Coagulation function(i) PT ratio: 1.02 (range: 0.84–1.20)
(ii) PT INR: 1.02 (range: 0.84–1.25)
(iii) APTT ratio: 1.03 (range: 0.80–1.25)
(iv) Fibrinogen: 307 mg/dl (range: 200–400)
(v) Homocysteine level: 7.28 μmol/L (range: 5–12)
(vi) Lupus anticoagulant research: positive
(vii) Activated protein C resistance: negative
(viii) Protein S: 0.77 U/ml (range: 0.53–1.09)
(ix) Mutation of factor V Leiden: negative
(x) Mutation of factor II: negative

Autoimmune investigations(i) Complement factor
 (1) C3: 131 mg/dl (range: 80–190)
 (2) C4: 15 mg/dl (range; 15–57)
(ii) Rheumatoid factor: 11 UI/L (normal value: <20)
(iii) Antinucleous antibodies: negative
(iv) Neutrophil antigranulocyte antibodies: negative
(v) Anti-beta2glicoprotein IgG: 1.4 U/ml (positive value: >10)
(vi) Anti-beta2glicoprotein IgM: 0.6 UI/ml (positive value: >10)
(vii) Anticardiolipin IgG: 1,3 GPL-U/ml (positive value: >40; low positive range: 10–40)
(viii) Anticardiolipin IgM: 1,3 MPL-UI/ml (positive value: >40; low positive range: 10–40)

3. Discussion

Brain and neck CADs are major causes of cerebrovascular injuries in children [3, 4], and they may be spontaneous (commonly intracranial) or traumatic (commonly extracranial) [15]. The most common mechanism in traumatic CAD is direct blows to the neck/head or hyperextension [8, 9, 16]. Specifically, sudden acceleration/deceleration and rotation of the neck can stretch and compress the ICA causing dissection [6]. Different trauma types related to ischemic stroke cases are reported in Table 2 [4, 6, 7, 1627], and it must be remembered that the trauma may be mild or even unnoticed [4, 5]. Sports, fights, and falls can cause CAD, but motor vehicle accidents play the most important role [8]. The annual incidence of spontaneous CAD was reported from 2.6 to 3.0/100,000 subjects [28]. Moreover, several other causes of spontaneous CAD were described, such as infection (i.e., varicella-zoster virus and pharyngeal infections), hereditary connective tissue disorders (i.e., Ehlers–Danlos syndrome), Moyamoya disease, arteriopathies, fibromuscular dysplasia, atherosclerosis, and cystic medial necrosis [4, 8, 29].

Author/yearNo. of patientsAgeCause of injurySymptomsMRI or CT images

Borges et al. (2000) [16]216 yearsIntraoral traumaLeft hemiparesis, somnolence, confusionInfarct/right MCA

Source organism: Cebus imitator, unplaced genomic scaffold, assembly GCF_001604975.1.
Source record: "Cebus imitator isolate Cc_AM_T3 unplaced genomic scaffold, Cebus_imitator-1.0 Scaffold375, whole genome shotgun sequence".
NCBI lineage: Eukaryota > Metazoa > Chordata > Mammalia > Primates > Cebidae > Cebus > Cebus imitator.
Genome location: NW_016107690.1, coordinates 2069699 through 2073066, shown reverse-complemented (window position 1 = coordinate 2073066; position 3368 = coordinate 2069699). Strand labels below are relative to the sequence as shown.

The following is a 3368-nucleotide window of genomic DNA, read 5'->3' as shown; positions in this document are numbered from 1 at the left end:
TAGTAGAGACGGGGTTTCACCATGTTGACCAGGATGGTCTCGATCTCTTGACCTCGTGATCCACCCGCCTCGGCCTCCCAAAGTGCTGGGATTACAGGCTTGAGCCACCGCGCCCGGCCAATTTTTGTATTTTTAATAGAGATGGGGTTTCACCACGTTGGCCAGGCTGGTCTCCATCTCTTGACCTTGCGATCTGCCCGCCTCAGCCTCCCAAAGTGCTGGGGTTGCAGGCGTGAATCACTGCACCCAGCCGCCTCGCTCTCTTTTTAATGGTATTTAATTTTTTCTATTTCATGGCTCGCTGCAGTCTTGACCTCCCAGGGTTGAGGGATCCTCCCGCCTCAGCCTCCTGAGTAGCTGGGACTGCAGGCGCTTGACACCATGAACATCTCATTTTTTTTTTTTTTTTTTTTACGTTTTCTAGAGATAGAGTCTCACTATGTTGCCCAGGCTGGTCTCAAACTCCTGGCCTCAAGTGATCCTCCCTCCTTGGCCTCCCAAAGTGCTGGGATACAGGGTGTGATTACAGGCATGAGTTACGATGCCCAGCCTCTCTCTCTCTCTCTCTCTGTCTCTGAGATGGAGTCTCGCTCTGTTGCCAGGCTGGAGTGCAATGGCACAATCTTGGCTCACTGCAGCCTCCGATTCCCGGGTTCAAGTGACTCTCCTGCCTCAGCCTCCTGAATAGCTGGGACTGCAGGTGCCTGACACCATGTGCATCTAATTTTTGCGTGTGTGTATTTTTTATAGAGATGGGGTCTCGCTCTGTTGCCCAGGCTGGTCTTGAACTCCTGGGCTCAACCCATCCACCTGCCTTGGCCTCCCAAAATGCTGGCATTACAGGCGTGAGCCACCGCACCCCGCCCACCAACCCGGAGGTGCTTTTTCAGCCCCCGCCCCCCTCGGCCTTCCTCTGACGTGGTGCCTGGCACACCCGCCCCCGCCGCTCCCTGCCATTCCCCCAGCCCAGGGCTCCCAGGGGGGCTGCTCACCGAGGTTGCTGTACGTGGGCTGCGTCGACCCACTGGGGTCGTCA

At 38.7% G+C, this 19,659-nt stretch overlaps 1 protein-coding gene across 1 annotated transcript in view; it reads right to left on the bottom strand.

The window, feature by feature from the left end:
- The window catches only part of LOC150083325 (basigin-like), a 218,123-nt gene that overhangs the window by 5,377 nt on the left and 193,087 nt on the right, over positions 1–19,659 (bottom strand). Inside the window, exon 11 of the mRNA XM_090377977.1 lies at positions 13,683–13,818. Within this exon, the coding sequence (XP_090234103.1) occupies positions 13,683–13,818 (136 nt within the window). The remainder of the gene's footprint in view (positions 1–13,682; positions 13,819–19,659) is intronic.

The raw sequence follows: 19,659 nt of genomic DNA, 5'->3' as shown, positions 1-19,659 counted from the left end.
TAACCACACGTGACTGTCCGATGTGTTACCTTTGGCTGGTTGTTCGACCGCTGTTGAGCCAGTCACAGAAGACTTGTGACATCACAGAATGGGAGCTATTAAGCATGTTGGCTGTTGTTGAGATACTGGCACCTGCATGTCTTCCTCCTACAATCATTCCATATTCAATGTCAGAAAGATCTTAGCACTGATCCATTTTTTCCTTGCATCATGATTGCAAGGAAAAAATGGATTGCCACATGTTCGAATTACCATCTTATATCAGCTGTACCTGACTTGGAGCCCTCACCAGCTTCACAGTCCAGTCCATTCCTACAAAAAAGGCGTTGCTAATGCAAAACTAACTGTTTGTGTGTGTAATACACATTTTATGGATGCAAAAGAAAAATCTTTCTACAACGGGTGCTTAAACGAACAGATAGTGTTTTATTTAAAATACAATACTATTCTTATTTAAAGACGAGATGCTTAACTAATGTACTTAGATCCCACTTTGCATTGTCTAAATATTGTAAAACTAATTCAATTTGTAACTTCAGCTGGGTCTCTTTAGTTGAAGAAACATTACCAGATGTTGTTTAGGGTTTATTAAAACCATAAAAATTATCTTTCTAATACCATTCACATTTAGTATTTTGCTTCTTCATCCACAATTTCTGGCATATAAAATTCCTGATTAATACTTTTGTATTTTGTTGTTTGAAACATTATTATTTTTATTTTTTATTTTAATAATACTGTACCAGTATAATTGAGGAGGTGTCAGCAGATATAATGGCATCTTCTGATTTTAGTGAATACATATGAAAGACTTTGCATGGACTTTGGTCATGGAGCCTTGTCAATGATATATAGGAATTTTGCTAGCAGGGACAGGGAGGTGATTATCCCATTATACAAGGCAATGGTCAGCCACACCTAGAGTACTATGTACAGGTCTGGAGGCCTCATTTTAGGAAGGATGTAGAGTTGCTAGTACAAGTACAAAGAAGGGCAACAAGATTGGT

4 yearsLeft hemiparesis, aphasiaInfarct/left ICA

Bar et al. (2002) [17]19 yearsIntraoral traumaRight hemiparesis, aphasiaInfarct/left ICA

Payton et al. (2004) [18]111 yearsBumped headSlurred speech and headache, tongue deviated to the right side and eyes deviated to the left, dysarthria, confusionInfarct/left ICA

Agner and Weig (2005) [19]24 monthsChild abuseSeizures, left gaze unsteady gait, tremors in the right armInfarct/left ICA

Pierrot et al. (2006) [20]24.5 yearsFallConfusion, left hemiplegia, central facial nerve palsyInfarct/right ICA
3.5 yearsAsymptomaticNo infarct/right ICA

Jariwala et al. (2006) [21]117 yearsMotor vehicle accidentIncreased confusion, lack of strength, sensation of the entire left upper extremityInfarct/right ICA

Lin et al. (2007) [22]17 yearsWater slide injuryHeadache, vomiting, neck pain, facial palsy, hemiplegia, and slurred speechInfarct/right ICA

Levack et al. (2009) [23]114 yearsShoulder beltRight hemiplegia and aphasiaInfarct/right CCA

Moriarty et al. (2009) [24]110 monthsIntraoral traumaDecreased level of consciousness, weaknessInfarct/left MCA

Agostini et al. (2013) [7]27 yearsViolent head hyperextension-rotation episodesIrritability, right-sided weaknessInfarct/left MCA
2 yearsVigorous somersaultsHeadache and visual troubleInfarct/left ICA

Nouh et al. (2015) [25]14 yearsRoller coaster rideLeft-sided weakness and left facial dropInfarct/right MCA

Akbas et al. (2016) [26]15 yearsWater slide useSlurring of speech, right-sided weaknessInfarct/left ICA

Bent et al. (2016) [27]116 monthsIntraoral traumaDiminished left extremity movement, dysconjugate gaze, fluctuating mental statusInfarct/right ICA

Zant et al. (2017) [4]14 yearsMinor head traumaEncephalopathy and left-sided hemiplegiaInfarct/right MCA and ICA

Cebeci et al. (2018) [6]110 yearsMinor shoulder traumaDysphasia, facial palsyNo infarct/right ICA

In our case, the patient reported only a mild cervical trauma that occurred about 20 days before symptoms’ onset. No coagulation risk factors, connective tissue disorders, family history for coagulopathy, or dissection were found. The CAD can have different clinical presentations during childhood according to the cerebral site involved by the hypoperfusion. Neurologic signs could appear weeks after the trauma [19]. Moreover, hemiparesis, headache, aphasia, dysphasia, anopsia, and altered level of consciousness can frequently occur in affected patients [8]. In children, seizures were also observed, unlike in adults, while prodromal signs of upcoming acute ischemic stroke (just as transient ischemic attacks, amaurosis fugax, or local symptoms) were not frequently reported [12]. Our patient complained of mild, transient, and recurrent neurological symptoms. She had no seizures, and her neurological evaluation was normal.

Angiography is the gold standard for the CAD diagnosis; however, it is not often performed in children because arterial vascular access, general anesthesia, and ionizing radiation are needed to perform the exam. Nevertheless, MRI and MRA were described to be sensitive and specific as angiography. Specifically, MRI allows to detect acute ischemic stroke through a noninvasive diagnostic approach, giving a faster and safer diagnosis [9, 10]. In our case, despite the lack of typical seizures, we firstly performed the EEG, while MRI/MRA was performed thereafter, also according to the EEG result.